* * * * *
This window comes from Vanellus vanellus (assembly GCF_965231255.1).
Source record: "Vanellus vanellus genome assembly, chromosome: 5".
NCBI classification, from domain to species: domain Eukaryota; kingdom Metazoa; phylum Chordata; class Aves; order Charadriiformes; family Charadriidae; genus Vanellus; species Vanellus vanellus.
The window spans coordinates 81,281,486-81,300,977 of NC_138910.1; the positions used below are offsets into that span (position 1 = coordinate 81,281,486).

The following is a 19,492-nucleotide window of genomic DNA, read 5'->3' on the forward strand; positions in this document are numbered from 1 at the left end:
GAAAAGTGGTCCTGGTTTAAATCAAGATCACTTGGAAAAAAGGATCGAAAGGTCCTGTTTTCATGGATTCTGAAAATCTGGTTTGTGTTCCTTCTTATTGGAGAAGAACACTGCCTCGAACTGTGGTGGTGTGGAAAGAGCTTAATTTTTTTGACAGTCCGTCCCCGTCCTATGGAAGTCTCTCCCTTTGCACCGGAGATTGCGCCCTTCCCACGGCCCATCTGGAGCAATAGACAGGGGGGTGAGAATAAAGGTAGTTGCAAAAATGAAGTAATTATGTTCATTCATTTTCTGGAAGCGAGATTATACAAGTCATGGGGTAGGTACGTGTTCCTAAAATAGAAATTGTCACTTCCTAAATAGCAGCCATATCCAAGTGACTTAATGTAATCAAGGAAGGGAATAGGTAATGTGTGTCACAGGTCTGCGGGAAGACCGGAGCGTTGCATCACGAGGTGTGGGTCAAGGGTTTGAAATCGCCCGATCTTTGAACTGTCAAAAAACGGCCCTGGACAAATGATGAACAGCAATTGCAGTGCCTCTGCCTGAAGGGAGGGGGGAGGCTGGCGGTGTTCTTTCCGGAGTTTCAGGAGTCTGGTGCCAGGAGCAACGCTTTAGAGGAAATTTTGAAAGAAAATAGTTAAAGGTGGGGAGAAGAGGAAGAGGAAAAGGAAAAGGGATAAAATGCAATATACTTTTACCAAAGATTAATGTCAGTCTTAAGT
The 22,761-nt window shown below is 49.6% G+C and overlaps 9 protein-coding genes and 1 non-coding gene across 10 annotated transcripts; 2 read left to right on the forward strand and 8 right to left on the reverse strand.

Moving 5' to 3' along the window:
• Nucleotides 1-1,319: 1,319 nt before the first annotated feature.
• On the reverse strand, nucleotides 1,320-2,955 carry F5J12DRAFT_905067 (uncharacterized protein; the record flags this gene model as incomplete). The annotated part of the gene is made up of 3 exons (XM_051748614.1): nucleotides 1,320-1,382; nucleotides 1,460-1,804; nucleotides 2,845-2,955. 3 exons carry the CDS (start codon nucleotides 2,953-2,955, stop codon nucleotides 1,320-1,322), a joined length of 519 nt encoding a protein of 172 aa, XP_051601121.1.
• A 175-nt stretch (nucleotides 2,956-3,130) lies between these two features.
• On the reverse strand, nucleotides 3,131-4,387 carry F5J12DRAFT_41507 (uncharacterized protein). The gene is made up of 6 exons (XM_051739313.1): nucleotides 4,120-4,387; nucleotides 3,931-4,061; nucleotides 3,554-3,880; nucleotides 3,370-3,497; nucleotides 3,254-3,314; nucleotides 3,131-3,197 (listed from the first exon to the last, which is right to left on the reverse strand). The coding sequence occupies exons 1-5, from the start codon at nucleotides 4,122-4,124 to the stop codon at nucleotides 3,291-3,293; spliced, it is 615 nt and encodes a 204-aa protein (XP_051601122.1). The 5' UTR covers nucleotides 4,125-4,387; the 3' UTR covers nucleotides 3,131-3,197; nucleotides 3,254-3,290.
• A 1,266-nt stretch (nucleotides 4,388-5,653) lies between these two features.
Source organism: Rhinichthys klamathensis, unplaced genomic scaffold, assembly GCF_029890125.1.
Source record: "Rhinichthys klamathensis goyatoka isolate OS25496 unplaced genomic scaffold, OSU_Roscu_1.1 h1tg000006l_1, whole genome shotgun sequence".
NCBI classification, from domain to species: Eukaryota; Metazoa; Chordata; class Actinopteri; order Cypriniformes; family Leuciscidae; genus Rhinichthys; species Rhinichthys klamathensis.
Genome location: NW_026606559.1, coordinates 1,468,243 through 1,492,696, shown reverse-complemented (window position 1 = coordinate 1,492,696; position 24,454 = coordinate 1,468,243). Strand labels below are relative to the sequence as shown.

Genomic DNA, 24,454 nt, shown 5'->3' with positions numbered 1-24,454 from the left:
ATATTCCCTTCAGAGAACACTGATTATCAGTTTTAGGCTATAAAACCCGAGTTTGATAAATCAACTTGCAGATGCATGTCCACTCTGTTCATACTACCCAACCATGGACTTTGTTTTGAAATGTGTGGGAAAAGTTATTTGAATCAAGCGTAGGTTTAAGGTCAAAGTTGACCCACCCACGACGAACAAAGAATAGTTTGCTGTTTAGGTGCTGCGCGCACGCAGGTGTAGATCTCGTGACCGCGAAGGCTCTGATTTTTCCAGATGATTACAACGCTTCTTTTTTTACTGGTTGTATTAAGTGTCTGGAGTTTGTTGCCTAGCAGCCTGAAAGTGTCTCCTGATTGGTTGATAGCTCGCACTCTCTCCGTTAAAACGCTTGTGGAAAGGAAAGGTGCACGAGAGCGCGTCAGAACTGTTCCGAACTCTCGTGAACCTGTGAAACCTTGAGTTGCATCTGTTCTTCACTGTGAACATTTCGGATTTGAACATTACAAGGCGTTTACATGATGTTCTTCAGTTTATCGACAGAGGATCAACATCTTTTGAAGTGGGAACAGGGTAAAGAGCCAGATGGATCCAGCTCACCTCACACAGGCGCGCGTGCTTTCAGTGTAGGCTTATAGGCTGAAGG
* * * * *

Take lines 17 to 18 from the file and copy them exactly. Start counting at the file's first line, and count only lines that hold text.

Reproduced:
Genome location: NW_026606559.1, coordinates 1,468,243 through 1,492,696, shown reverse-complemented (window position 1 = coordinate 1,492,696; position 24,454 = coordinate 1,468,243). Strand labels below are relative to the sequence as shown.

Genomic DNA, 24,454 nt, shown 5'->3' with positions numbered 1-24,454 from the left: